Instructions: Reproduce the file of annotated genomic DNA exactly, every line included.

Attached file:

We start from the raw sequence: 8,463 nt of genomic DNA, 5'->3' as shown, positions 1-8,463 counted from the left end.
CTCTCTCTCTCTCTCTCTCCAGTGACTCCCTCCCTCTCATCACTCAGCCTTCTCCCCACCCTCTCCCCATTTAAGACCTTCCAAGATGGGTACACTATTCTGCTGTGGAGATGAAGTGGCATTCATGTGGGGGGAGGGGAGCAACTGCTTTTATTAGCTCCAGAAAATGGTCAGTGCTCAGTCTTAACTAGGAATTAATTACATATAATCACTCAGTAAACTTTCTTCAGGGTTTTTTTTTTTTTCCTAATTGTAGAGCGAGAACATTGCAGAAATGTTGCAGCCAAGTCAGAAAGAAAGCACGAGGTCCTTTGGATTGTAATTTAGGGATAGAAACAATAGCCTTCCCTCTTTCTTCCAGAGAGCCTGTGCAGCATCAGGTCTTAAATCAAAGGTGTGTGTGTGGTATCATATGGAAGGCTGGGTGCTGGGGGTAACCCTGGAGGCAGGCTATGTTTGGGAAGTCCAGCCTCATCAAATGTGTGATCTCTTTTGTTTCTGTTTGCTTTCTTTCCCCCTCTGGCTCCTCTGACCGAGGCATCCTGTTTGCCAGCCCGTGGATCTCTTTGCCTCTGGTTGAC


We start from the raw sequence: 8,463 nt of genomic DNA, 5'->3' as shown, positions 1-8,463 counted from the left end.
CTCTCTCTCTCTCTCTCTCCAGTGACTCCCTCCCTCTCATCACTCAGCCTTCTCCCCACCCTCTCCCCATTTAAGACCTTCCAAGATGGGTACACTATTCTGCTGTGGAGATGAAGTGGCATTCATGTGGGGGGAGGGGAGCAACTGCTTTTATTAGCTCCAGAAAATGGTCAGTGCTCAGTCTTAACTAGGAATTAATTACATATAATCACTCAGTAAACTTTCTTCAGGGTTTTTTTTTTTTTCCTAATTGTAGAGCGAGAACATTGCAGAAATGTTGCAGCCAAGTCAGAAAGAAAGCACGAGGTCCTTTGGATTGTAATTTAGGGATAGAAACAATAGCCTTCCCTCTTTCTTCCAGAGAGCCTGTGCAGCATCAGGTCTTAAATCAAAGGTGTGTGTGTGGTATCATATGGAAGGCTGGGTGCTGGGGGTAACCCTGGAGGCAGGCTATGTTTGGGAAGTCCAGCCTCATCAAATGTGTGATCTCTTTTGTTTCTGTTTGCTTTCTTTCCCCCTCTGGCTCCTCTGACCGAGGCATCCTGTTTGCCAGCCCGTGGATCTCTTTGCCTCTGGTTGAC